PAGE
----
Secret Santas.

Bah humbug. That’s my tiding of comfort and joy. There is no magic at Christmas. And yes, there is no Santa Claus. My husband B, though, lives to spread the spirit of the season. So every year, we host Christmas Eve. I grumble and groan, but also know my misery doesn’t give me the right to sour B’s, or anyone else’s, holiday.

This year, though, my grinchness tested everyone’s tolerance. I admit it was overbearing to follow my nieces with a hand vac and disinfectant wipes. So at 9 pm, I was banished. The adults didn’t phrase it that way, but the message was clear.

“Hey girls,” said B excitedly. “Take Aunt Nanny into the study. She can go online and tell you where Santa is.”

Traitors, I thought, as the girls swept me toward the study, and the adults raised their glasses and cheered. I adore my nieces, though, and allowed four-year-old H to jam an itchy Santa hat onto my head. So much for my carefully styled pixie cut.

The girls pressed against me. They watched my lap top and held their breath like they were waiting for the Powerball numbers.

“Where is he, Aunt Nanny?” asked eight-year-old E.

The other three shushed her so forcefully they sprayed my screen. I sighed, and added my desk and computer to the list of items to wipe down once the girls left my child-free home.

“Patience, ladies,” I said. “Let me type in the magic code for Jersey City.”

Only for my nieces, I thought, as visions of my unattended martini danced in my head. I typed distractedly, and hit the enter key. Information for Minnesota popped onto the screen.

“Goddammit, crap!” I spit.

The girls gasped.

“Aunt Nanny said a bad word,” whispered H. “Maybe Santa heard!” She looked as if she would cry.

“Those aren’t G-rated words, Aunt Nanny,” E informed me.

I inhaled deeply, mortified I’d upset the girls — and at the possibility they might rat me out.

“I know. I am very, very sorry,” I said reassuringly. “Girls, Santa is real busy, maybe he didn’t hear me. That doesn’t make it okay, though, right?”

The four of them nodded solemnly.

“Aunt Nanny is real, real sorry. Santa, if you’re listening, I should know better. Now, let’s see where Santa is, okay?” I hoped if anyone was listening, they would have mercy and bring me my goddamn drink.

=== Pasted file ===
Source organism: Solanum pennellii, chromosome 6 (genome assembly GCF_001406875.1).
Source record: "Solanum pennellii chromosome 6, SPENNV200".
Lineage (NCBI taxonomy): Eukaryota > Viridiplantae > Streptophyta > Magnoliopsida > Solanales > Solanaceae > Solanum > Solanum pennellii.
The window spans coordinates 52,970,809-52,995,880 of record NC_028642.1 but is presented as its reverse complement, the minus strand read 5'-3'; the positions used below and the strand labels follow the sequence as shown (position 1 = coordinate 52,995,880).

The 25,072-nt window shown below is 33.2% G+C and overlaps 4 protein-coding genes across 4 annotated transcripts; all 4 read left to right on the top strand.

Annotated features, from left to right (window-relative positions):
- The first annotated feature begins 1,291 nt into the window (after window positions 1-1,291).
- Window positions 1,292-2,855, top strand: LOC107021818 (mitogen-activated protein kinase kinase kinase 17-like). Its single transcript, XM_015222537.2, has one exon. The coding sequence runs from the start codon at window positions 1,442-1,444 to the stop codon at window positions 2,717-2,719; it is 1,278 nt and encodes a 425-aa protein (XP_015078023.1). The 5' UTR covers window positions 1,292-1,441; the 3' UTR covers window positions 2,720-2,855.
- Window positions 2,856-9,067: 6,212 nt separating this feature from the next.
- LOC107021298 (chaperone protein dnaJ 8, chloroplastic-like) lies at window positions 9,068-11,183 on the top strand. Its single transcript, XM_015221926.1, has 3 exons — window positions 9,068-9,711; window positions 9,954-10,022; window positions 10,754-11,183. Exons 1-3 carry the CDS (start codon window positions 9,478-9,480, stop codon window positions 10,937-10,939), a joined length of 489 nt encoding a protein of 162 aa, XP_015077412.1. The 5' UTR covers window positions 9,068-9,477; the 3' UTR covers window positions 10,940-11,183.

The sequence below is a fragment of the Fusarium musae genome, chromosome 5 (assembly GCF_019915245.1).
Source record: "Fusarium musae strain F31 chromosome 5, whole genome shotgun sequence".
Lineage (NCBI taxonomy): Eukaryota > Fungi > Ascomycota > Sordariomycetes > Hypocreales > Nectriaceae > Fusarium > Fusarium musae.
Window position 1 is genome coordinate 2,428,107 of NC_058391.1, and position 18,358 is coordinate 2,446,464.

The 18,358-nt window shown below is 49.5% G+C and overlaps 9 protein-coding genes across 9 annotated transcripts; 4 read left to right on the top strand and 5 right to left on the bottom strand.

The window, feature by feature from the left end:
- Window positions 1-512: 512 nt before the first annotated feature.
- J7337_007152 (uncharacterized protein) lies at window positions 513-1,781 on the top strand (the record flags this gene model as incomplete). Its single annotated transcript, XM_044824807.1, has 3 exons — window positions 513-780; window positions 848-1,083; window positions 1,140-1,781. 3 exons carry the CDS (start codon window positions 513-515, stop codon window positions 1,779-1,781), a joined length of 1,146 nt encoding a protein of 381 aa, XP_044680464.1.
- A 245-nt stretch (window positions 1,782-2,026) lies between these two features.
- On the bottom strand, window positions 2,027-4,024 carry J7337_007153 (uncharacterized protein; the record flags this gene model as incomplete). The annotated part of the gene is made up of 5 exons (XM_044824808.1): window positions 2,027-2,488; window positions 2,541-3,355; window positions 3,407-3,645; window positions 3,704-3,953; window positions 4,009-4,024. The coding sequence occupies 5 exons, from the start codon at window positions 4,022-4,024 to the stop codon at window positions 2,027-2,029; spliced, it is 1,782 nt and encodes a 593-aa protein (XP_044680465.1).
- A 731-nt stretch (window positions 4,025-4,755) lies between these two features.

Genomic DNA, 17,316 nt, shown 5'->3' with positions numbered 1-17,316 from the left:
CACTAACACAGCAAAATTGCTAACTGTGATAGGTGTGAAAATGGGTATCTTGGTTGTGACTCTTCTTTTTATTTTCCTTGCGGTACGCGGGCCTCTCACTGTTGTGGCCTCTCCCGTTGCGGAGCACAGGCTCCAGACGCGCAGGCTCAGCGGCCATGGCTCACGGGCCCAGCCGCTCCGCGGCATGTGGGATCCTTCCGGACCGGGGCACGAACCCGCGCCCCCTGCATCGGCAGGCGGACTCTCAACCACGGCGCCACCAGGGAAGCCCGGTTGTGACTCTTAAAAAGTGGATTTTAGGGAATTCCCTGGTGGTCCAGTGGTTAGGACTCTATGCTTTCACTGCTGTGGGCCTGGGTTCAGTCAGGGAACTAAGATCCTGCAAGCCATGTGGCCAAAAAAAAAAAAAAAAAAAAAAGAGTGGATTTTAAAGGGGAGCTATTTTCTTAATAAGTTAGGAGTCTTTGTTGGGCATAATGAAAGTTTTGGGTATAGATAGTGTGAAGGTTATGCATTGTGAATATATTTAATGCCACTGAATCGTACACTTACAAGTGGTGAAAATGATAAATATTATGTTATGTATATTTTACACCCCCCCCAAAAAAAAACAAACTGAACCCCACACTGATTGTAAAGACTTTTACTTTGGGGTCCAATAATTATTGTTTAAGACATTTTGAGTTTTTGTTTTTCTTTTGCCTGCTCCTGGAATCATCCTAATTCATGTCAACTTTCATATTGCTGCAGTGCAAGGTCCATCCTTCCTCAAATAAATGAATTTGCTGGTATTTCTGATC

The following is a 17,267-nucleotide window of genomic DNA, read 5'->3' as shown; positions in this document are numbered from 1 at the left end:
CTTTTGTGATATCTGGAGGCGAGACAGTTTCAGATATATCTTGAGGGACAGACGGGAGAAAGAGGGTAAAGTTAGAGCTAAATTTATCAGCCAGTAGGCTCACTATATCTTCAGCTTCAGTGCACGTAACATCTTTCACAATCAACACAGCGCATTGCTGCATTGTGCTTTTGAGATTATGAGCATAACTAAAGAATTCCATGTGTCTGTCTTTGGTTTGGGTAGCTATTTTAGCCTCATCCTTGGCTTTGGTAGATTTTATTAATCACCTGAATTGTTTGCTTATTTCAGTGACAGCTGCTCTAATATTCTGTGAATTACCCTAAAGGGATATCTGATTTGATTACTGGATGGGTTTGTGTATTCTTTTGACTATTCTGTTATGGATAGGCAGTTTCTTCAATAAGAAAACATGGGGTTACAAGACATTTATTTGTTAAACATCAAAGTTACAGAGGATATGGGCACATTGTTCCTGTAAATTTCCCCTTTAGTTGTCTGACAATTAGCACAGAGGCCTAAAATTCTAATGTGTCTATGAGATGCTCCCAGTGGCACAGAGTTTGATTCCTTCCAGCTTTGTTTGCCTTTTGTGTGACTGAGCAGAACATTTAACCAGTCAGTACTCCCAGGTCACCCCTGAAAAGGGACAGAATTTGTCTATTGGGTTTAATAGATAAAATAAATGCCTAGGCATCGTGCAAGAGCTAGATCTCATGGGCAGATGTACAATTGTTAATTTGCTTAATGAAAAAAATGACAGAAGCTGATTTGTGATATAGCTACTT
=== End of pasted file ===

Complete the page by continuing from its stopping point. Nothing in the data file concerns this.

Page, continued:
I made certain I entered the correct zip code, and hit the enter key with great flourish.

“Aha!” I exclaimed. “Santa has left Puerto Rico, and is on his way to the United States! He’ll be in New Jersey in…”

The girls squealed as I paused.

“When?” screamed E.

All four girls were breathless as they hopped and tugged at my fragile sequined top.

“Oh Aunt Nanny, when will Santa be here?”

The question plunged me into the depth of the sadness I’d been treading since Thanksgiving.

Santa’s not coming, my darlings, I thought. He never will. Your grown-up Aunt Nanny is too chicken shit to believe in Santa. Or anything. I’m not brave enough to hope because I’m not strong enough for pain or disappointment. So I bah humbug my way through my grinch life, sacrifice potential happiness because I avoid risk, and become a bitter bitch who upsets her beloved nieces. I knew that answer was not G-rated and inappropriate for any one, especially those little girls.

I looked at the four of them, bouncing off each other and me, their beautiful faces shining as much as their eyes. They trust me so freely, hold my hand for reassurance, consider me wise, and open their hearts to me. I’d worried all evening these girls would break anything they touched in my home — yet their little hands touch and keep my heart like a most precious treasure.

“Santa’s on his way, girls,” I said. “He knows how extra good you’ve all been. Santa will be in New Jersey by the time you’re home and in bed.”

They screamed and jumped like they were winning-ticket holders. I clapped with them — not because I’d return to my cocktail, but because for that brief moment, Santa had arrived for me in Jersey City.

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